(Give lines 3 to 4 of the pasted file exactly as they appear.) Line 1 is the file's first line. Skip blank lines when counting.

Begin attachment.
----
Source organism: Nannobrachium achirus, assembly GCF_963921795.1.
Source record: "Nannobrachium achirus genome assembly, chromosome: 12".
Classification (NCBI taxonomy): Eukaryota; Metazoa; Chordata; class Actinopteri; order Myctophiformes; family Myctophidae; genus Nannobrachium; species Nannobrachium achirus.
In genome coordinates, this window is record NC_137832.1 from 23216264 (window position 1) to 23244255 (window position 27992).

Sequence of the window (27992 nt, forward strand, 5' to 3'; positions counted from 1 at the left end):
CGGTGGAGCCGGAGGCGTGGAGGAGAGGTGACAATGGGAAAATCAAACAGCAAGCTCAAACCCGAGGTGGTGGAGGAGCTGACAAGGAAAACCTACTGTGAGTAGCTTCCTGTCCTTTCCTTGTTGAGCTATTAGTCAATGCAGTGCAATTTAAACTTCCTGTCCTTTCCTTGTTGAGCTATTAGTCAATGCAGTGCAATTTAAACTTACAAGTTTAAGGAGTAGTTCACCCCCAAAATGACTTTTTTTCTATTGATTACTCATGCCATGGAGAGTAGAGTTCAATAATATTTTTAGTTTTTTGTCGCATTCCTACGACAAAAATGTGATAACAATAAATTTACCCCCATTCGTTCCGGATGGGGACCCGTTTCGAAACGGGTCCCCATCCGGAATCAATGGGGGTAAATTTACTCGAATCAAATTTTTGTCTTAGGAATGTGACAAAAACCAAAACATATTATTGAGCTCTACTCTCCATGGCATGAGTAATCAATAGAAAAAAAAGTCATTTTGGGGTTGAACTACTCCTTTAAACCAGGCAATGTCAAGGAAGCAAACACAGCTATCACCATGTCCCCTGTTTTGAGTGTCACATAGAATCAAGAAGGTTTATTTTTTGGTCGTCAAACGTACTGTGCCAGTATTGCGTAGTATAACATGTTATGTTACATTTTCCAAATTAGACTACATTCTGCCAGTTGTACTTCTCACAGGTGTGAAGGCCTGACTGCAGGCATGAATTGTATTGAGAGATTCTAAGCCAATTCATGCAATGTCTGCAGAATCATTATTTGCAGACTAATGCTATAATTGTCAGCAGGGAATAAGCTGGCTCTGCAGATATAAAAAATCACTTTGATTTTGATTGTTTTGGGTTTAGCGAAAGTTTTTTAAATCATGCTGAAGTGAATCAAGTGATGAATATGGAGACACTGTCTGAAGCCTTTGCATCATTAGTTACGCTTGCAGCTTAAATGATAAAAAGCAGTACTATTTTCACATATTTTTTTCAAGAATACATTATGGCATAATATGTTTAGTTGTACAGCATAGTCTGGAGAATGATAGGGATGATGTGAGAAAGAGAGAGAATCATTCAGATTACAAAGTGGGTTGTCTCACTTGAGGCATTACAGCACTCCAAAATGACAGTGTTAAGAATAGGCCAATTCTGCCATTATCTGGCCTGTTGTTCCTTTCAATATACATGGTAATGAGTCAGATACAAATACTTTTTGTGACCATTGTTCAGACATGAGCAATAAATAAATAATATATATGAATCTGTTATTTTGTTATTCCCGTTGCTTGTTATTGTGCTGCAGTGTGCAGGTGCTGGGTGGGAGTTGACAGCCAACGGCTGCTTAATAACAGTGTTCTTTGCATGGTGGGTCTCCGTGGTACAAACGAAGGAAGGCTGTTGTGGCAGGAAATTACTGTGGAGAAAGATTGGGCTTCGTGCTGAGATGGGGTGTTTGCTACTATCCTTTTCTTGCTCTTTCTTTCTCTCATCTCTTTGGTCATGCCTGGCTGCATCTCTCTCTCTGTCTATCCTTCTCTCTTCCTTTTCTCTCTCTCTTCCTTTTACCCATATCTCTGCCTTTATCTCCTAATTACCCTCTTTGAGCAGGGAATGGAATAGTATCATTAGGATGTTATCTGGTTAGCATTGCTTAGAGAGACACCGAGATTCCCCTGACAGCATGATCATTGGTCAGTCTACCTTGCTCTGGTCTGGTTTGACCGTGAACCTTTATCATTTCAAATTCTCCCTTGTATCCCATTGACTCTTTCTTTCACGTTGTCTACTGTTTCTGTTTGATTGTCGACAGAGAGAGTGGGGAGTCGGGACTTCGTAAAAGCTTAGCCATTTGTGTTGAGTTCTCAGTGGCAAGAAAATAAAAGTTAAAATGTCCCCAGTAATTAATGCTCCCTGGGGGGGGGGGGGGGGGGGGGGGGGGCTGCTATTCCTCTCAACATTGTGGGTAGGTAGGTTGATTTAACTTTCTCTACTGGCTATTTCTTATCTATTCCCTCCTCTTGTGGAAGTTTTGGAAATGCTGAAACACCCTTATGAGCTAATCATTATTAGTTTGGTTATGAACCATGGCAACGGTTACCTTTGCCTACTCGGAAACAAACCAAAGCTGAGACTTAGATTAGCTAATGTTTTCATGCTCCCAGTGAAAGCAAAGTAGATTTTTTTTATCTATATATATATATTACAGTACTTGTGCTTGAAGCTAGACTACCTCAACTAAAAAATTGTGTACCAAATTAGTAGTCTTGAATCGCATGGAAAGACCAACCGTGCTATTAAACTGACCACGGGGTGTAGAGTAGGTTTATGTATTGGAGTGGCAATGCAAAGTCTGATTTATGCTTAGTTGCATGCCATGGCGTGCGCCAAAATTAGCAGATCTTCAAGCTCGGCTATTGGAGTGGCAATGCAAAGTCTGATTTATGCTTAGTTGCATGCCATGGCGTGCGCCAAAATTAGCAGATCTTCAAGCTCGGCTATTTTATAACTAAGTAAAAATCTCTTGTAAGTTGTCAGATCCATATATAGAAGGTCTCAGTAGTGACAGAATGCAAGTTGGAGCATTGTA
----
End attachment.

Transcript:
Classification (NCBI taxonomy): Eukaryota; Metazoa; Chordata; class Actinopteri; order Myctophiformes; family Myctophidae; genus Nannobrachium; species Nannobrachium achirus.
In genome coordinates, this window is record NC_137832.1 from 23216264 (window position 1) to 23244255 (window position 27992).